Wednesday, October 24, 2007

Democracy in Action

In an article called”Voters Make Quick, Shallow Decisions, Study Suggests”, LiveScience tells of a new Princeton study indicating that “consent of the governed” may be somewhat exaggerated as a moral goal:

Todorov and his colleague Charles C. Ballew II based their study on gubernatorial election results. "States are significant political and economic entities, with some being larger and economically more powerful than many foreign countries," they wrote in the study.

To find the extent to which a candidate's face predicted a winner, researchers exposed subjects to a pair of faces—one recently elected governor and the runner-up—for one-fourth of a second or less. They were then asked to pick the most competent candidate of the two people shown. If someone recognized a candidate, their results were excluded from the study.

"People had no trouble telling us who they thought was more competent by rapidly viewing the faces," Todorov told LiveScience.

Subjects picked the elected governor over the runner-up as the most competent one about 64 percent of the time, a result that significantly exceeded random chance of 50 percent. When the two candidates shown were of the same ethnicity and sex, the results were even more predictive of a winner.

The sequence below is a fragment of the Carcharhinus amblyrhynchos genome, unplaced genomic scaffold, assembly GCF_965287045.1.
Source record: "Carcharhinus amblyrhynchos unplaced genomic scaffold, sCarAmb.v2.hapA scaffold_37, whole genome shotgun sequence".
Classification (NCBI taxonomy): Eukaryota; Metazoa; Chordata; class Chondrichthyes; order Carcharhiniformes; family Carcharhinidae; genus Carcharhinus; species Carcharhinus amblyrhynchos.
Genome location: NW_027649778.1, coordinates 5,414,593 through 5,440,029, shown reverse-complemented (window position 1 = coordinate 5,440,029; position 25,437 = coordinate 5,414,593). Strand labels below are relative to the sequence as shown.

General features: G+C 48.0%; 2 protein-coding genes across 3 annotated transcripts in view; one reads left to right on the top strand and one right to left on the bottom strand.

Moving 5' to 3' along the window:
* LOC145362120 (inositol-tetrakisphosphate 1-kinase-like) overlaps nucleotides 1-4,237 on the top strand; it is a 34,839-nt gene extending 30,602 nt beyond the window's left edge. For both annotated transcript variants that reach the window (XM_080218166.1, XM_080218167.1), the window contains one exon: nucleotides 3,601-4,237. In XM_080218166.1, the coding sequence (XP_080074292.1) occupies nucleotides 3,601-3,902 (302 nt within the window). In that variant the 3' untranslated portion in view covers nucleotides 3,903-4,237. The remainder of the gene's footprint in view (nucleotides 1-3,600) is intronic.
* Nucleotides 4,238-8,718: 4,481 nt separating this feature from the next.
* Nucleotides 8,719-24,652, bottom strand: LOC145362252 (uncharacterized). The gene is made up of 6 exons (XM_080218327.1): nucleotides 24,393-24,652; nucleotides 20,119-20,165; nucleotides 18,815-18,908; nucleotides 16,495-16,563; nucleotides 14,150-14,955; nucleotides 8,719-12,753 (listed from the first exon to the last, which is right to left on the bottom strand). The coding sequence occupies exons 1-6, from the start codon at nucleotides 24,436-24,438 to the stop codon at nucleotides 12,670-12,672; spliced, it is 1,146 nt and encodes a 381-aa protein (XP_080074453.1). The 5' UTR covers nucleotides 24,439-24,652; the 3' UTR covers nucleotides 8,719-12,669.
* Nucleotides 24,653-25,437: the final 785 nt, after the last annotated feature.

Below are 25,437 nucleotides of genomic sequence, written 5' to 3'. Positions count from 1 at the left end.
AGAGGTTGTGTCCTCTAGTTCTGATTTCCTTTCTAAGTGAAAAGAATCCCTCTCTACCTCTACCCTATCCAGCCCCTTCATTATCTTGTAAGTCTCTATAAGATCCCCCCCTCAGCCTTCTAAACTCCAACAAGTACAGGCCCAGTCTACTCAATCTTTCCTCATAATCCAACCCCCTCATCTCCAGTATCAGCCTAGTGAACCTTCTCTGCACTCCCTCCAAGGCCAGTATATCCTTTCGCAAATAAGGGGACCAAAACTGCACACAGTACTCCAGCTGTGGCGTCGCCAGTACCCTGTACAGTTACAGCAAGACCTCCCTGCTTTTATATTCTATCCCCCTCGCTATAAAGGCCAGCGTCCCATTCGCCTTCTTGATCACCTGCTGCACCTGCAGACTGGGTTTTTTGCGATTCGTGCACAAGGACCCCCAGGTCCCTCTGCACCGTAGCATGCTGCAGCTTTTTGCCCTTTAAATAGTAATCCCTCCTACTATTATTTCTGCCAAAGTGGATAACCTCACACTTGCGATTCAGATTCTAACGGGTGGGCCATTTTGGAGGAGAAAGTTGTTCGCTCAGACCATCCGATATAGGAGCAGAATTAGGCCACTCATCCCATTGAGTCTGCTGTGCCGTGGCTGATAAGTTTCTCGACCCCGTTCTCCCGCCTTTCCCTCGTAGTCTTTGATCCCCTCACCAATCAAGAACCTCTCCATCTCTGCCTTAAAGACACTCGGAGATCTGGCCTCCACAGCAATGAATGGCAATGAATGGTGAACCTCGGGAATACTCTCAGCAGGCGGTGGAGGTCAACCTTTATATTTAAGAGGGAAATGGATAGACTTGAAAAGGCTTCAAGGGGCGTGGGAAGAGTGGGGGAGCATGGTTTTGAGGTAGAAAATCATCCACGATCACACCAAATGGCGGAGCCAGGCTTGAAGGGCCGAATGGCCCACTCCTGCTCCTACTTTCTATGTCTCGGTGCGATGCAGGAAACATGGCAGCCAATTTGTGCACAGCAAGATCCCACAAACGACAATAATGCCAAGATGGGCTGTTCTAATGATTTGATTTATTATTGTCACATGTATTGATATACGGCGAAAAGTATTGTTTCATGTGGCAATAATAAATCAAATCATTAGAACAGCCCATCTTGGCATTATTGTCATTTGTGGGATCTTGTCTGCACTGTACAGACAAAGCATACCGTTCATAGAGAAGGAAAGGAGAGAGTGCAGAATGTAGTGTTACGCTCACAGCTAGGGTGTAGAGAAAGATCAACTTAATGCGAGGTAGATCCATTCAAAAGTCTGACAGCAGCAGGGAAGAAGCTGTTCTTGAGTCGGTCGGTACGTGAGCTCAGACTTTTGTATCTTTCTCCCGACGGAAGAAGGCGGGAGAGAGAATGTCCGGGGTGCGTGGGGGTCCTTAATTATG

They go on to note that mere facial appearance explains 9 percent “of the voting choices” while incumbency “explains about 20 to 30 percent of gubernatorial votes.” (It is unclear from the article what the exact statistical meaning of this is.)

The most immediate thing to note is that democracy has somewhat limited moral credentials. The primary premise of democracy is that people deserve to be ruled by a candidate with majority support (although in many electoral systems this does not happen). And those with majority support are most likely to govern wisely, according to a lot of theories that depict democracy as political competition that should function like competition in the market. But if choices are made on such insubstantial criteria, it is hard to get too excited about the moral force of elections.

Still, as Churchill noted, democracy’s the worst system except for all the others. But this indicates more strongly than ever that how the government is chosen is not nearly as important as what it is empowered to do. The more important such extraneous factors are in voting decisions, the more important it becomes to restrain democracy through separation of powers.

Finally, it is presumably true that this effect is most pronounced in those for whom other considerations – party identification, ideology, etc. – are not so important. But these are the independents and the bipartisans that political reporters and scholars get so dewy-eyed over when they emphasize how important it is to avoid gridlock and work together for the common good. But this study suggests that these voters are the least likely to make good choices in the voting booth, suggesting that partisanship is perhaps seriously underrated as a force for social good.

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